Welcome to the homepage of my website!

Here you can read some of my newspaper columns on birds that appear every other Sunday in Stars Magazine of the Post Standard in Syracuse, NY. Recent columns published during the last few years are also available here, courtesy of the Post Standard.

Each column becomes available by clicking on the List of Columns link in the Table of Contents to the right. In that list the latest column is at the top.

Click on the of the date of the column you wish to read. It includes all the original material published in the newspaper. Sometimes there is also extra information on the subject of the column for the interested reader who wishes to learn more about it.

To get in touch with Ben Burtt:

  • Via Mail: Write to Ben Burtt, Stars Magazine, P.O. Box 4915, Syracuse, NY 13221
  • Via E-mail: Send message to features@syracuse.com. Be sure to put “For Ben Burtt” in the subject line.

The most recent column to be posted is directly below.

Seed and feeders for birds that eat seeds


By Benjamin P. Burtt

For the birds that eat seed I put out fine cracked corn, millet and niger seed as well as sunflower seed. Each seed is in a separate feeder or in a separate compartment of a given feeder.

There are a number of commercial feeders of various types available in stores that specialize in feed and feeders for birds. The feeders for dispensing seed include some that are hanging transparent plastic tubes filled with a given seed. They have holes in the sides with a perch just below each one so a bird can reach into the hole for seed.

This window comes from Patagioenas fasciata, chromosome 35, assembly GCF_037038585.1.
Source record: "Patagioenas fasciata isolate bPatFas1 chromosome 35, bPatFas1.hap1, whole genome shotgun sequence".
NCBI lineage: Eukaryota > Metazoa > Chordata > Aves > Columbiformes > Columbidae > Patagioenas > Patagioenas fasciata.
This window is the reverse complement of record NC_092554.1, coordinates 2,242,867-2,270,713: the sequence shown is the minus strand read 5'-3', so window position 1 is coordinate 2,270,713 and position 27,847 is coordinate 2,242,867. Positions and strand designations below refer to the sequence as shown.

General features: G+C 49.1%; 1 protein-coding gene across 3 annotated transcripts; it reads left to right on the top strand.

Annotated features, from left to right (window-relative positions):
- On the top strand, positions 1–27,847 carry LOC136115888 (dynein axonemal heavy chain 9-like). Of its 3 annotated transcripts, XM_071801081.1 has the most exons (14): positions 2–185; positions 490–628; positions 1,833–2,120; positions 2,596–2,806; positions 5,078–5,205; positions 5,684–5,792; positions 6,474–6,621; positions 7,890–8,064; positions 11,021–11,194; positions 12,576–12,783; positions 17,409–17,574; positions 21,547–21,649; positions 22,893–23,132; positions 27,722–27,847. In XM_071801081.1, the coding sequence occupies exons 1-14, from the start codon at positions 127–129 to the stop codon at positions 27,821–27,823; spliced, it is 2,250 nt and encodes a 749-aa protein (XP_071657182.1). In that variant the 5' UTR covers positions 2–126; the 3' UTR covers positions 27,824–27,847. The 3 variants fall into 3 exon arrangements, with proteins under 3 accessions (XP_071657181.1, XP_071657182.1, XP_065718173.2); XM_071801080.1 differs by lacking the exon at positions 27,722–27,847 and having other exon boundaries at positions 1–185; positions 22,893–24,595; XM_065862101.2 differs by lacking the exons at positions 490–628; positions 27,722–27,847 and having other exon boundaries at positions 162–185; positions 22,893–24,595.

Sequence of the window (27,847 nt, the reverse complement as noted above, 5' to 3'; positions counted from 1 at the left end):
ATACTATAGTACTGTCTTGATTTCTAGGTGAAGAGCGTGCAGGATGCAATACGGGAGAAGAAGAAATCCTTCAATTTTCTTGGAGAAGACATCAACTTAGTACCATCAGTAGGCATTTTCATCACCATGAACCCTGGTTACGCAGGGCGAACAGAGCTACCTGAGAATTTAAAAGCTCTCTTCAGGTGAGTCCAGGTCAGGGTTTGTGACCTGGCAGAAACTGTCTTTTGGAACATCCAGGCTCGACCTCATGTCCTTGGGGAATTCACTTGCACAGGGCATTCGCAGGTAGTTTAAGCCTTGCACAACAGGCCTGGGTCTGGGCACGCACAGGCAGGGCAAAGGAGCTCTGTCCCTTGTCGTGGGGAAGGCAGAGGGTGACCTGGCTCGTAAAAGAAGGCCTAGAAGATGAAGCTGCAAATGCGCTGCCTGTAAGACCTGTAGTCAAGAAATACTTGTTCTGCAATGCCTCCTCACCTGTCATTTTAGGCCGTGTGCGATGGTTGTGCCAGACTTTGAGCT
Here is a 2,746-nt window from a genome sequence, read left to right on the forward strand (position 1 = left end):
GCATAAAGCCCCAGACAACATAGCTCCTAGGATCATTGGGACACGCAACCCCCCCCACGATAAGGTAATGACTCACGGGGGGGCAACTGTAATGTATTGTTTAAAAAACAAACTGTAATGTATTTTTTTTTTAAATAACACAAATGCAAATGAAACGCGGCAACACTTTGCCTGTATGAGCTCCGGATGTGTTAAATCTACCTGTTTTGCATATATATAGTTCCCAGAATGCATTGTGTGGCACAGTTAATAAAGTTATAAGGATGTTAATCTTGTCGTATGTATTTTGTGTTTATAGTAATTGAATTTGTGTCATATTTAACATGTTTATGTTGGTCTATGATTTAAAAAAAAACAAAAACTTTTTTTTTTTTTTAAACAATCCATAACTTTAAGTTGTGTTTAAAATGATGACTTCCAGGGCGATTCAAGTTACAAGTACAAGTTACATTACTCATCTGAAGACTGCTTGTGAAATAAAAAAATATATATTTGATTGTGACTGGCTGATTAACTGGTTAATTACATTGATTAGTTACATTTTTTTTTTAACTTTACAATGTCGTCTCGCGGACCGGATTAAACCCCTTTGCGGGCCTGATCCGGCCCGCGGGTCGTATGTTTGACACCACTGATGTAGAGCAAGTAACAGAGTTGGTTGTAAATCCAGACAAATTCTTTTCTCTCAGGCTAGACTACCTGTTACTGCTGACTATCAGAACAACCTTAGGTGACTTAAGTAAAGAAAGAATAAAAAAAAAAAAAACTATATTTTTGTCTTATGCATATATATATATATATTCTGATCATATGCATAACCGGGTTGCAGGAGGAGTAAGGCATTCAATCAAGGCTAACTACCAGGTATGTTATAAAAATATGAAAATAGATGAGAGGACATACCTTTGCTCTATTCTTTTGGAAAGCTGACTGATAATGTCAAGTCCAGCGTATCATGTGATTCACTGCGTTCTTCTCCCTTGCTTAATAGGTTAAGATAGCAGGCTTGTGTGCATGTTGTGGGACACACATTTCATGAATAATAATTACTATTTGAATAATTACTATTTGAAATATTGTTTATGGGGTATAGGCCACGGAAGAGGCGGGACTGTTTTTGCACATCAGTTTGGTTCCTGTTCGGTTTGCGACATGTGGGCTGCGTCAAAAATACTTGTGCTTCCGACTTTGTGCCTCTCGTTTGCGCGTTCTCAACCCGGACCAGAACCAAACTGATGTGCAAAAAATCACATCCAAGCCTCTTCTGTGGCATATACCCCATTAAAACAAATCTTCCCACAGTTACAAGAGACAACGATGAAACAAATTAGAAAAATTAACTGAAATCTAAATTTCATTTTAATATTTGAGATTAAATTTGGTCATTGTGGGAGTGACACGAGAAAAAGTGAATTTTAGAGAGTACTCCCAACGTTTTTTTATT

CAPTION: A large platform feeder like this will attract many more birds than a number of small feeders. Uncovered by a roof, the seed and birds feeding on the tray are visible to those flying by. A hopper in the center keeps the seed dry, but allows some to flow out each of the four sides as birds consume it and scatter it about the tray. Compartments in the hopper allow you to offer up to 4 different types of seed.. (photo by B. Burtt).

Others have a hopper to keep the seed dry and a small tray across the front into which the seed flows. The birds perch on the edge of the little tray to eat. Most of these allow only a few birds to feed simultaneously.

In addition to these manufactured feeders each yard should have one post mounted feeder without a roof that has a relatively large, open platform as shown in the photograph. Birds scatter the seed over the platform and birds flying by will see the seed and the birds feeding there. It brings in lots of birds for it is an advertisement that food is available there.

Generally you will need to construct this yourself or find someone who can make it for you.
The photograph shows a feeder that was first made to my specifications in 1965 by a retired cabinet maker. This large open tray was about three feet on a side There is enough “elbow room” so that many birds can feed together without conflict.

Note the hopper in the center. The roof lifts off and there are 4 compartments inside, each with a floor that slopes to a horizontal slot on the side of the hopper where the seed flows out. Above each slot is a very small overhanging eave which protects the slot from the rain.

The floor of the platform is made by installing a piece of aluminum or plastic fly screening on the frame for drainage.